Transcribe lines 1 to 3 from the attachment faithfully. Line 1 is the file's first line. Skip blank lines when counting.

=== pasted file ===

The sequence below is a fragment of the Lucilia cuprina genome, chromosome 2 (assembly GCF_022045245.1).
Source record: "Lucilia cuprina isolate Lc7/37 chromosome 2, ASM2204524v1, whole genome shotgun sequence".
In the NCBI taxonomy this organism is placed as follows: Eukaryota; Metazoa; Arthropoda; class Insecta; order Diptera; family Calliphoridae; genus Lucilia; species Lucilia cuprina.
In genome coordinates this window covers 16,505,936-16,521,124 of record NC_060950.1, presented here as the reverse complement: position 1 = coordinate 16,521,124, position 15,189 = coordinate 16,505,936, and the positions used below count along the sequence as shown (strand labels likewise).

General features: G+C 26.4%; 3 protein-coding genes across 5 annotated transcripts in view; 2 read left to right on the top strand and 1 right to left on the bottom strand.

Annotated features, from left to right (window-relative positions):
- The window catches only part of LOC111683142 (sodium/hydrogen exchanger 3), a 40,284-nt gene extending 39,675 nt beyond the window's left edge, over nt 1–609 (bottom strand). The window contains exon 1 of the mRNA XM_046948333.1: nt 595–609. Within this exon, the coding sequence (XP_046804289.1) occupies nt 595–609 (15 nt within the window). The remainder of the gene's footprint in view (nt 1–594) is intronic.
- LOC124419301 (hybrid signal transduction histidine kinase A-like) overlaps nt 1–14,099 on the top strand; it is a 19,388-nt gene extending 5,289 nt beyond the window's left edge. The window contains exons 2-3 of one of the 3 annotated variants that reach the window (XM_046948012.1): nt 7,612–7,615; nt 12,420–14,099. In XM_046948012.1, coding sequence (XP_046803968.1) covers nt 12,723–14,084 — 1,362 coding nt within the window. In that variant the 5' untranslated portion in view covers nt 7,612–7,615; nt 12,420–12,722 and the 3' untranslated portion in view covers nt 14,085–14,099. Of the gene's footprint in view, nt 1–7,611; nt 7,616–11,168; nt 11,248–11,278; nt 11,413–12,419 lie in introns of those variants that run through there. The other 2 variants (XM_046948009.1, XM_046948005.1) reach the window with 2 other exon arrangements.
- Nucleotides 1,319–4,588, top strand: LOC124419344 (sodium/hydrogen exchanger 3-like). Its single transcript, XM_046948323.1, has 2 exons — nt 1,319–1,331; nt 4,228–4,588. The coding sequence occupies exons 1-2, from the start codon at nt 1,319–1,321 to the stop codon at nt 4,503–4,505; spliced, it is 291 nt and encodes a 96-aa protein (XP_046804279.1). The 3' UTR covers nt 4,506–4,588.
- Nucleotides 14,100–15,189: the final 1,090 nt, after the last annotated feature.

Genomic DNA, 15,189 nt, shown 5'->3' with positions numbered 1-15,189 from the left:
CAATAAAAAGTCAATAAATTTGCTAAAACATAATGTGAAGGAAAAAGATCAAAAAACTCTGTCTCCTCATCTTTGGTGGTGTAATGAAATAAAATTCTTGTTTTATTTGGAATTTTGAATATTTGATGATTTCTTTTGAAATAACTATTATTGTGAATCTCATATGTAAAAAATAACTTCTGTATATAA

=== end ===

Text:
The sequence below is a fragment of the Lucilia cuprina genome, chromosome 2 (assembly GCF_022045245.1).
Source record: "Lucilia cuprina isolate Lc7/37 chromosome 2, ASM2204524v1, whole genome shotgun sequence".
In the NCBI taxonomy this organism is placed as follows: Eukaryota; Metazoa; Arthropoda; class Insecta; order Diptera; family Calliphoridae; genus Lucilia; species Lucilia cuprina.